Meeting Urgent Needs in the COVID-19 Response

Heading into an emergency response you know one thing: needs going into the crisis will always evolve and change. That’s to be expected, so it is essential organizations have flexibility to adapt to whatever is occurring on the ground. Since I’ve been at the CDC Foundation for four years now, I have been reminded of this fact in each response—Zika, hurricanes, Ebola and again in the current COVID-19 response.

To date, the CDC Foundation team has mobilized approximately $1.7 million and is working closely with our colleagues at the Centers for Disease Control and Prevention (CDC) to determine needs that are arising where government support is not available or available in time to meet the need. And needs are rising, along with the spread of coronavirus, which has infected more than 76,000 people in 30 countries, primarily in China.

Through the generous support of our donors and partners, one of the ways we are helping is by meeting current and future needs of labs that will be testing travelers and individuals for COVID-19 in this country. To date, our team has worked with CDC to support a variety of needs in 11 public health laboratories, from facilitating purchases of lab supplies and equipment to preparing to cover overtime for lab workers in some state and local labs.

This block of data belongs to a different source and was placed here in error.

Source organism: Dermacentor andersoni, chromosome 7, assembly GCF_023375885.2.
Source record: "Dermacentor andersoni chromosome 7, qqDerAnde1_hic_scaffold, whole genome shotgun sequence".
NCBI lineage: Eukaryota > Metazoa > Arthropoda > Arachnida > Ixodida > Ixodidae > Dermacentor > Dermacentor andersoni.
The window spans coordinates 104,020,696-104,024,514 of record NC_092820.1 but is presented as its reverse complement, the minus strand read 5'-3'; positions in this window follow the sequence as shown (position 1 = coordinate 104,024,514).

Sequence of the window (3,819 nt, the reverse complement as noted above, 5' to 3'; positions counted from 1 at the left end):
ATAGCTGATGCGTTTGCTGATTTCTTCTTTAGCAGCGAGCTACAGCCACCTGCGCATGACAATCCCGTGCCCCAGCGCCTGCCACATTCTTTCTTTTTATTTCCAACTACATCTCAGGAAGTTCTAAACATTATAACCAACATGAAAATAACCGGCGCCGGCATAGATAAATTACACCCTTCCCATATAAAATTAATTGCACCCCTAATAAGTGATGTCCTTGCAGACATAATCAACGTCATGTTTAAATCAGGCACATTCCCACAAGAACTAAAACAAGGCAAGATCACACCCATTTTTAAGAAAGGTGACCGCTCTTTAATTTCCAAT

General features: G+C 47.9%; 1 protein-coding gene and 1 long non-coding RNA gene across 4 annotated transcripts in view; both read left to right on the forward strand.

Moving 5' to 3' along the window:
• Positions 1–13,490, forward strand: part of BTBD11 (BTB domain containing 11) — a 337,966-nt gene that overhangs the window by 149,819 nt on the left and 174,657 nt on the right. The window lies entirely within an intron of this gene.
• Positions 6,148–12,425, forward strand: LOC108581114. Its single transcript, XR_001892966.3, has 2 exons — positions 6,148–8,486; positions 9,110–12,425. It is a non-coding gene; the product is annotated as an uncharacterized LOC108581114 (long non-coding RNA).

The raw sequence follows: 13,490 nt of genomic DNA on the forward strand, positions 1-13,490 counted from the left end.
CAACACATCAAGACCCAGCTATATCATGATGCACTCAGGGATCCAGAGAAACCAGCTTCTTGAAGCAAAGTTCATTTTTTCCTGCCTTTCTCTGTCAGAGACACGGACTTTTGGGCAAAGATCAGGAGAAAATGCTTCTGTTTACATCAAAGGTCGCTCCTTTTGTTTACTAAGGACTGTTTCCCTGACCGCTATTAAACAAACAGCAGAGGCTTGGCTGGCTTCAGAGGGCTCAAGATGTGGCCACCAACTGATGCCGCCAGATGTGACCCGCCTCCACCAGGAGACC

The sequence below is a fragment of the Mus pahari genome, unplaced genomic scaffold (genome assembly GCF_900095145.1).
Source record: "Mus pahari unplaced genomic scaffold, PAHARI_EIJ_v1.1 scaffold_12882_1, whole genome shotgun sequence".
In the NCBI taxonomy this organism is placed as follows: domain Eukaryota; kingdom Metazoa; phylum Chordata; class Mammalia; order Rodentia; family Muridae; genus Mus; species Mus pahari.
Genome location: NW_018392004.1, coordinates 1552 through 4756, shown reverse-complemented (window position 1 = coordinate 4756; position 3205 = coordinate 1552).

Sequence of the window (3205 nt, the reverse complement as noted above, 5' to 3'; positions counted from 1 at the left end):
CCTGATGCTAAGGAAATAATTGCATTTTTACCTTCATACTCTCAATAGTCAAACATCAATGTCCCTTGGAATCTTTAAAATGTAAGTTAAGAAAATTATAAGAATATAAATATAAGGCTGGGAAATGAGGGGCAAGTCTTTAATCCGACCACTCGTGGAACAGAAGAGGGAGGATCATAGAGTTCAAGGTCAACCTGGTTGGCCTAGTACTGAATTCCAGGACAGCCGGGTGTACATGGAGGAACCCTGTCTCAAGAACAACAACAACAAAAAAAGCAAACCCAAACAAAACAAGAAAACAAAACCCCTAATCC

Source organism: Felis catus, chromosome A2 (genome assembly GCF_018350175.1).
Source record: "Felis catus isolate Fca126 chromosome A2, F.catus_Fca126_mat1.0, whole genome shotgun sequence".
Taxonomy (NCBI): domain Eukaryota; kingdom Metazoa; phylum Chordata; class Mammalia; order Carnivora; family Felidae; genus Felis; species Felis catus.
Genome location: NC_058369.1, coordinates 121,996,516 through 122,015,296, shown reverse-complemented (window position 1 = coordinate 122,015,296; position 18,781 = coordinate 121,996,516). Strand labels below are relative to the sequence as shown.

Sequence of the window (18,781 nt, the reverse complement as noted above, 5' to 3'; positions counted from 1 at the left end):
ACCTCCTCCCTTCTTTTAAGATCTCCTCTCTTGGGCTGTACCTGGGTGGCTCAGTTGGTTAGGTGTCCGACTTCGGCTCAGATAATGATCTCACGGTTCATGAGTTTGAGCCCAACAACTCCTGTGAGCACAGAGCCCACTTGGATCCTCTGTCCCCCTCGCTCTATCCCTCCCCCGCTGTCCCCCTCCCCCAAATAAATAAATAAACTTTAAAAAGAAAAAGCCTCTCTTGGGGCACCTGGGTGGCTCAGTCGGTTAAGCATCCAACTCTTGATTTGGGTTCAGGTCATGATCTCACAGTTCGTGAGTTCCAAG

And we’ve been doing more to meet rapidly evolving needs. As media have reported, many citizens and travelers who have been in areas with the COVID-19 widely circulating have been returned to the United States and placed into quarantine to protect the health of these individuals as well as all of us. As you might imagine, these individuals have been through a difficult time. But they are helping fulfill an important civic duty.

So, as needs have arisen for travelers who have been delayed or for those in quarantine, CDC Foundation support has been used to help ease some of the difficulty these individuals are facing. This support includes providing personal care items, supplies for infants, activities for children, and much more. All of this support is aimed at offering some sense of normalcy for these individuals who have been through so much. You can learn more about our response to date here.

On behalf of the CDC Foundation, I want to thank our incredible donors—individuals, philanthropies, organizations and corporations—who have stepped forward to provide much needed support. We could not do what is needed without your incredible trust and generosity.

And while we have been pleased to meet so many initial needs, we know that much more will be required as part of the COVID-19 response efforts in the weeks and months ahead, both in the United States and in other parts of the world. I hope you will be a part of this work. You can do so by supporting the CDC Foundation and our work to extend CDC’s lifesaving response.



Judy Monroe, MD, is president and CEO of the CDC Foundation.